By Richard Markosian
The Daniel Day Trio surprises street performer Eli Potash with a new cello. Watch the video.
Probably the most touching story not found in the news during the holiday season came from a video posted on YouTube. Eli Potash is a street performer who has been seen around downtown Salt Lake City performing on his cello for the past 10-15 years. Usually set up in front of the Broadway Theater, Eli’s hair is disheveled; his clothes are worn and his cello has seen better days.
In other interview’s (also found on YouTube) Eli’s articulation as to how he made the decision to become a street performer and make his living that way is surprisingly profound: Eli sees music as culture and enlightenment.
This is surprising because one might assume that Eli—as I have described him– could be homeless or mentally challenged, neither of which are the case.
Daniel Day knows that Eli is something of a diamond in the rough. “He has a really cool personality, a great sense of humor, and honestly I really like the way he plays the cello,” said Day. Day adds, “seeing Eli before going to movies, has really become a part of the downtown experience.”
Day and his two other band members decided to do something very nice for Eli. They purchased an old Cello with a lot of potential and restored the instrument to gift to Eli. In the video posted on YouTube we see Day and his band play a nice rendition of Silent Night before Day presents Eli with the gift.”This is the best Christmas ever!” Eli says after the exchange. The astonishment on Eli’s face and his reception to the charitable act are extremely heart warming. I would encourage everyone to watch. The video is produced by Sindewinder Media, the photo for this story is captured from the video.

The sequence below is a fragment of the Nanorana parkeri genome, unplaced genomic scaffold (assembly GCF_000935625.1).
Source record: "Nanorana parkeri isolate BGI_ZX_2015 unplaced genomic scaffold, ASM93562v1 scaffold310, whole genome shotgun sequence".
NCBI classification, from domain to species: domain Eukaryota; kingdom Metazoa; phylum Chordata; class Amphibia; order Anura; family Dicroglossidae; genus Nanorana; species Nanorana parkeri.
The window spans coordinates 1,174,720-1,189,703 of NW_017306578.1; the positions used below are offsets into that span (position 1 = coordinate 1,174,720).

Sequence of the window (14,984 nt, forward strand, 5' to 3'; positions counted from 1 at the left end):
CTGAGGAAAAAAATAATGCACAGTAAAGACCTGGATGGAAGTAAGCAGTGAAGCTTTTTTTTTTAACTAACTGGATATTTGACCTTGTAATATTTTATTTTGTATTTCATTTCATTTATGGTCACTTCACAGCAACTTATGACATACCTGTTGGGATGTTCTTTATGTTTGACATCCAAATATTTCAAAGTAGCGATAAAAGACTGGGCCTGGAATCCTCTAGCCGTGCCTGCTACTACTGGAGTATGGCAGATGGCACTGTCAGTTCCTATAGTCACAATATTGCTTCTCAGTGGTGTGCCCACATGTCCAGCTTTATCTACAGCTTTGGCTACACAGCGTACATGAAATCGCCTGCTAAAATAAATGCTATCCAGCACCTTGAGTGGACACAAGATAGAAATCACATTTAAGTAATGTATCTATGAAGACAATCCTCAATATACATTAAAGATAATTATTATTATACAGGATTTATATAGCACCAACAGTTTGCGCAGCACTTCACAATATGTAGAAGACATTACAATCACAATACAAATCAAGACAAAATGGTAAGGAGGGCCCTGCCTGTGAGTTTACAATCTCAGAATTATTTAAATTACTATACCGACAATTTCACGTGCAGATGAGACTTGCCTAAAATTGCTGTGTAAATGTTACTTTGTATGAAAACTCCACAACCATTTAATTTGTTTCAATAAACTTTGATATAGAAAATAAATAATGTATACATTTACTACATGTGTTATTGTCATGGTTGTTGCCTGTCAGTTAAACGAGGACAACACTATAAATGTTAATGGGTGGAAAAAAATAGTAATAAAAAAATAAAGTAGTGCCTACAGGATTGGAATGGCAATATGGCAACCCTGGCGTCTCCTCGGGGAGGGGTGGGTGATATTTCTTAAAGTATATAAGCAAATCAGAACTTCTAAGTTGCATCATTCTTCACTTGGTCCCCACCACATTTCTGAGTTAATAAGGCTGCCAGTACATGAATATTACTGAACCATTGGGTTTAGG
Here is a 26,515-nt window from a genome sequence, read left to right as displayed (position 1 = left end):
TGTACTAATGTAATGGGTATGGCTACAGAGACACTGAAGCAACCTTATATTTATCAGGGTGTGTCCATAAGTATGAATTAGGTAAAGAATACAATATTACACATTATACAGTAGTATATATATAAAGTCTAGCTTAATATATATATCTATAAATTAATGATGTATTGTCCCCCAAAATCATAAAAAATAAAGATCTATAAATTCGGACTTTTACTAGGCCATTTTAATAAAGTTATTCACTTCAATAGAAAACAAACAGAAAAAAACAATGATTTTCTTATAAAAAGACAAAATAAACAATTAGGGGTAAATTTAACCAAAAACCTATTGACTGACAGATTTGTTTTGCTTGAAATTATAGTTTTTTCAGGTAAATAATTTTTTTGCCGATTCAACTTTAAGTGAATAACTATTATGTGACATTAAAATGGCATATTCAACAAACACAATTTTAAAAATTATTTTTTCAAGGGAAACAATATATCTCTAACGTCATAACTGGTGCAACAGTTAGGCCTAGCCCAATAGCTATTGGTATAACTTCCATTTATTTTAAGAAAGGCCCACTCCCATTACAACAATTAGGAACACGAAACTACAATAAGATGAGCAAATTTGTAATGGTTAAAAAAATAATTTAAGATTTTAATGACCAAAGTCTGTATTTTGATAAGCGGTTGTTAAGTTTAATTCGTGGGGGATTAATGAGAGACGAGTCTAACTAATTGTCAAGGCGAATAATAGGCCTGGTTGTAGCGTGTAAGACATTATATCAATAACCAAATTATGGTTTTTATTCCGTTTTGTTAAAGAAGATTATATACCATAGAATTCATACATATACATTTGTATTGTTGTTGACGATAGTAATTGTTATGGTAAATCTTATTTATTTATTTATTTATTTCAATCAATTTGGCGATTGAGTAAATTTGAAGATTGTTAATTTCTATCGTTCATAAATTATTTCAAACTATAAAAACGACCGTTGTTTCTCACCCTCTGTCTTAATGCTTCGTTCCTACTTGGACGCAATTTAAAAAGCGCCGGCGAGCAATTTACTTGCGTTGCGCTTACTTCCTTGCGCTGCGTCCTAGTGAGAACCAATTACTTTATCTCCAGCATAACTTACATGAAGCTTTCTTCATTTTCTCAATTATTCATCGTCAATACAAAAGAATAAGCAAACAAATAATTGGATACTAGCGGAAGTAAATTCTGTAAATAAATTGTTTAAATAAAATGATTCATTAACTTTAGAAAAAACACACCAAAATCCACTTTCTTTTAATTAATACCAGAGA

In other YouTube videos posted by Charles Schneider we get to know a little more about Eli and his story
Eli Potash came to Salt Lake City to study violin making at the Peter Prier Violin making School. Which is probably the best violin making school in the country.
There Eli learned that he could never become a great violin maker. But Eli decided to stay in Salt Lake City and play the cello.
“That word ‘play’ again, you ‘play music’ but you do ‘art work’. So everybody who sees me thinks, ‘oh there he is happily playing his music.’ But its actually hard work!”
In another quote Eli says, “I think about two things, music and myself, which might be more than most people because of the music.” Eli also says that music is nothing to him unless he is making his living doing it.”
“There are also some problems on the sidewalk, There are drunks, there are trouble makers there are pests of all kinds. And sometimes I get into altercations and my equipment keeps getting damaged. Somebody robbed me a few nights ago.” Eli described how he fought a man for a five dollar bill and broke his cello in the melee.
“Music is language, it patterns our brains. Music is ideas, it doesn’t exist as a physical entity. It’s what it does to us that matters. It changes us, it changes what we are. I feel like I’m educating the public by playing this music.
Bach is the father of all musicians.” These quotes were taken from a video on Eli by filmmaker Charles Schneider.